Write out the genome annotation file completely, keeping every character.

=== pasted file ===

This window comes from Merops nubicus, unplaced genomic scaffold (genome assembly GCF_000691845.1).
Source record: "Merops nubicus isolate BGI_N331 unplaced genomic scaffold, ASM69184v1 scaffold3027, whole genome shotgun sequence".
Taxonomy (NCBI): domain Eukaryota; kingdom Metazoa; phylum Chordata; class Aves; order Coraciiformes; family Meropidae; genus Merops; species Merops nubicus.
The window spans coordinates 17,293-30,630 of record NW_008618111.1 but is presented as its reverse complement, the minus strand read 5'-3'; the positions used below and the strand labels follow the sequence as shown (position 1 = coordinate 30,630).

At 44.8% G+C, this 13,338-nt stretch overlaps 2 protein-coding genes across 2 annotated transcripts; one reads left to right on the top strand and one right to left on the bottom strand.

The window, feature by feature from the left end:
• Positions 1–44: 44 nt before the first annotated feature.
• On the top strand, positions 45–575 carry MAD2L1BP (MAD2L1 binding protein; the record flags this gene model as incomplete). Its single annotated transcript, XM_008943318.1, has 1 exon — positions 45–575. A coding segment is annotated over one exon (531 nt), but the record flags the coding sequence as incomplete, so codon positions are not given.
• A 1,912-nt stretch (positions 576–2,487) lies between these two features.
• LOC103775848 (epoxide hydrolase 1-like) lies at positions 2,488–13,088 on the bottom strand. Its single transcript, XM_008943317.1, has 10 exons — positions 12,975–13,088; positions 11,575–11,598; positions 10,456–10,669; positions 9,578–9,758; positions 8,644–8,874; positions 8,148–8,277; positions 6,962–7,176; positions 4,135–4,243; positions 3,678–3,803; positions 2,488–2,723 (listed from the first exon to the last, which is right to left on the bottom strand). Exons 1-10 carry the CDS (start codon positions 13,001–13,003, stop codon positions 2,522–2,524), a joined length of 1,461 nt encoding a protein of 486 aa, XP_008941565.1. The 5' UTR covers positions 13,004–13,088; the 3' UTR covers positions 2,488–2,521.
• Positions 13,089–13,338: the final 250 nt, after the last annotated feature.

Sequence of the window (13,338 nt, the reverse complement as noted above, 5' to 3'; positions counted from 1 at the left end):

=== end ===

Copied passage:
This window comes from Merops nubicus, unplaced genomic scaffold (genome assembly GCF_000691845.1).
Source record: "Merops nubicus isolate BGI_N331 unplaced genomic scaffold, ASM69184v1 scaffold3027, whole genome shotgun sequence".
Taxonomy (NCBI): domain Eukaryota; kingdom Metazoa; phylum Chordata; class Aves; order Coraciiformes; family Meropidae; genus Merops; species Merops nubicus.
The window spans coordinates 17,293-30,630 of record NW_008618111.1 but is presented as its reverse complement, the minus strand read 5'-3'; the positions used below and the strand labels follow the sequence as shown (position 1 = coordinate 30,630).

At 44.8% G+C, this 13,338-nt stretch overlaps 2 protein-coding genes across 2 annotated transcripts; one reads left to right on the top strand and one right to left on the bottom strand.

The window, feature by feature from the left end:
• Positions 1–44: 44 nt before the first annotated feature.
• On the top strand, positions 45–575 carry MAD2L1BP (MAD2L1 binding protein; the record flags this gene model as incomplete). Its single annotated transcript, XM_008943318.1, has 1 exon — positions 45–575. A coding segment is annotated over one exon (531 nt), but the record flags the coding sequence as incomplete, so codon positions are not given.
• A 1,912-nt stretch (positions 576–2,487) lies between these two features.
• LOC103775848 (epoxide hydrolase 1-like) lies at positions 2,488–13,088 on the bottom strand. Its single transcript, XM_008943317.1, has 10 exons — positions 12,975–13,088; positions 11,575–11,598; positions 10,456–10,669; positions 9,578–9,758; positions 8,644–8,874; positions 8,148–8,277; positions 6,962–7,176; positions 4,135–4,243; positions 3,678–3,803; positions 2,488–2,723 (listed from the first exon to the last, which is right to left on the bottom strand). Exons 1-10 carry the CDS (start codon positions 13,001–13,003, stop codon positions 2,522–2,524), a joined length of 1,461 nt encoding a protein of 486 aa, XP_008941565.1. The 5' UTR covers positions 13,004–13,088; the 3' UTR covers positions 2,488–2,521.
• Positions 13,089–13,338: the final 250 nt, after the last annotated feature.

Sequence of the window (13,338 nt, the reverse complement as noted above, 5' to 3'; positions counted from 1 at the left end):